I wish I could explain how satisfying it is to finally learn the concepts of integration in calculus. For years I have seen how people would represent calculus with a picture of a curved function with the area under it shaded, and for the life of me, I could not figure out how they would calculate that. Now I know. The relative simplicity of the process has a ring of truth, and symmetry, and beauty that threw me back to discovering geometrical theorems in high school.

Well, here it goes: Integrals as I understood them.

Imagine you have a formula that is continuous at least for a given interval [a,b]. I chose again x^{2} in the closed interval form 1 to 2. I already tried to find the area under that curve in my post on Sigma.

By using 10 rectangles of width 1/5 and height x^{2}, I was able to approximate the area under the curve to be 2.28 square units an underestimation of the true area. However, I posted that I could get better approximations if my rectangles had been infinitely small.

To get those better approximations I need to improve the sum I used before, pictured to the right. And in order to do that, I would need to convert it into a Riemman Sum.

The toughest part of doing integration is to set up the correct Riemman Sum for the purposes intended. I struggled so hard with this part that I want to give you this video to follow just in case I mess up. Here is the general formula for a Riemman Sum:

Since I am doing a right Riemman Sum, I will use this version of the formula. Where a and b are the interval of my function, and n represents the times I will be cutting that interview. A right Riemman sum will give me an overestimate of the area under the curve, which will complement the underestimate of 2.28 I got

The first thing you need to do to set up a Riemman sum is deciding what your interval is (in this case is from 0 to 2) and then decide how wide you want your divisions within that interval to be. I want my intervals to be 1/5 units wide, but that is not important right now, just remember there are ten 1/5 divisions from the interval 0 to 2. Then for the height of my rectangles I chose to evaluate the function x^{2} on the right hand side of those intervals. With those steps selected then I follow the x^{2} rules for Riemman Sums.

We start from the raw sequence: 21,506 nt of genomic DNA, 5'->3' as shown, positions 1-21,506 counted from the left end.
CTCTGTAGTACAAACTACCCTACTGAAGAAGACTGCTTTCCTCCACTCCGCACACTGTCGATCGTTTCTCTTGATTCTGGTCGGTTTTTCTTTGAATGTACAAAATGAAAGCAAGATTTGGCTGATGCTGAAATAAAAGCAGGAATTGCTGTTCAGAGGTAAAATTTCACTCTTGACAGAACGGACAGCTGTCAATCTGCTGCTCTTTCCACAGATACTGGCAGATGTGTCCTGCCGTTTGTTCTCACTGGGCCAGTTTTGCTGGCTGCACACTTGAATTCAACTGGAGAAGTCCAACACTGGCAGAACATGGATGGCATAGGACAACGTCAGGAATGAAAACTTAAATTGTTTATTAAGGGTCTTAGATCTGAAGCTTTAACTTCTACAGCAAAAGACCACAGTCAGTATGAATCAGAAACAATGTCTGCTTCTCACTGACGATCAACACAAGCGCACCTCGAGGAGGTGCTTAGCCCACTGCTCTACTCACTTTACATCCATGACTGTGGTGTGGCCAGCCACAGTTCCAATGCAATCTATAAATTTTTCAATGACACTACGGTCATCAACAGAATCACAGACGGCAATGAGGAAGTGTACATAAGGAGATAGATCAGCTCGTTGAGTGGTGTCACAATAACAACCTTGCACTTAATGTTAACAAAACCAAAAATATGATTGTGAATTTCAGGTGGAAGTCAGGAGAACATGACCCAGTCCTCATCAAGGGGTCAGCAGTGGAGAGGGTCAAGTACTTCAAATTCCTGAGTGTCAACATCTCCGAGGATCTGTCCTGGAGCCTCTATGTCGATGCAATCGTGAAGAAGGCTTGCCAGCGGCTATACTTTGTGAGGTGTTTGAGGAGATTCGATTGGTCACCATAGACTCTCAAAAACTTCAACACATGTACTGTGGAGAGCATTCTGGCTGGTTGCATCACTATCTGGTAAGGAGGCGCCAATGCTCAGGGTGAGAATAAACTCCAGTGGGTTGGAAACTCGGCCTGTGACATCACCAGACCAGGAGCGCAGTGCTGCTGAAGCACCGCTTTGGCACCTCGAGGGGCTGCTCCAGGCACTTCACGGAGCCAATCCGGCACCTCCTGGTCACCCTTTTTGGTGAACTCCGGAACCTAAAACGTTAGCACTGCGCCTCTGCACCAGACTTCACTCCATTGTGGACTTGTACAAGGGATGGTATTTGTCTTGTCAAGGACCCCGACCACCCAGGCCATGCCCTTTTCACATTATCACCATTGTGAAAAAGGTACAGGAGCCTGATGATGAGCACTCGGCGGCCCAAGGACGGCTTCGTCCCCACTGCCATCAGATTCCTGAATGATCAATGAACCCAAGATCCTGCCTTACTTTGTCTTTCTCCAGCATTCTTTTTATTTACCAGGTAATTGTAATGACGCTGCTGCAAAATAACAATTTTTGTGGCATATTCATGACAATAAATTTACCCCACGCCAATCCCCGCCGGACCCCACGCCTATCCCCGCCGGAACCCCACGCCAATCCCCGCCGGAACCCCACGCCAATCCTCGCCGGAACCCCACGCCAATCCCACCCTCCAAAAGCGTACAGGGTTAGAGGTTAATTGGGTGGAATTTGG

A Riemman Sum is the addition of the formula I want to evaluate (x^{2}) at the specific cuts I made. The first point on my interval is a=0 and the last point is b=2. I want to divide that interval in n cuts of a certain size. The formula for the cut size is:

Now here is the formula for the height of my rectangles.

So putting all the steps together here is the formula for my Riemman Sum

And that is actually the hard part, for me at least. The rest is arithmetic.

So the answer I got was: 8/3 + 4/n + 4/3n^{2}

But what does that mean? Remember when I said I wanted the width of my rectangles to be 1/5 units and that it meant I would get 10 segments from interval 0 to 2? Well, if you substitute n=10. The area under the curve it gives me is 3.08 square units.

Now since this is a right Riemman sum I know it is an overestimate. My last attempt in the Sigma post was equivalent to a left Riemman sum which gave me an underestimate of 2.28.

If I take the average of these two numbers I should be able to get a better estimate of the area under the curve: (3.08 + 2.28)/2 = 2.68.

And 2.68 is very close to the true area under the curve which is approximately 2.667. Now, how can we get there?

Well supposed that instead of splitting my interval of this Riemman sum into 10 pieces I split it into 100, n=100, what happens then? We get 2.708 instead of 3.08. And what if n=10,000, that would make our rectangles very, very small, we then get 2.670! That is very, very close to 2.667

And what if n=infinity?

Then the n in this formula 8/3 + 4/n + 4/3n^{2} would be so small (and therefore the width of the rectangles would be also so small) that the only effect relevant in 8/3, and guess what 8/3 comes down to: 2.667 approximately.

And what did we just do? We just took a limit.

Whoah! What?!!

Yes, we took the limit of our formula to get the true area under the curve. And that my friends is called integration.

To integrate is to do the following:

In fact the definite integral is a normally written as a variation of the formula above.

The elongated S just means, take the limit of the sum of f(x) times the change of x from the interval from a to be, as that change of x gets infinetly small.

And there you have it. Integration via the sum of infinite rectangles.

This one was a tough one and there are some considerations to this integrations stuff, but you can review them here.

Let me know what you think in the comments.

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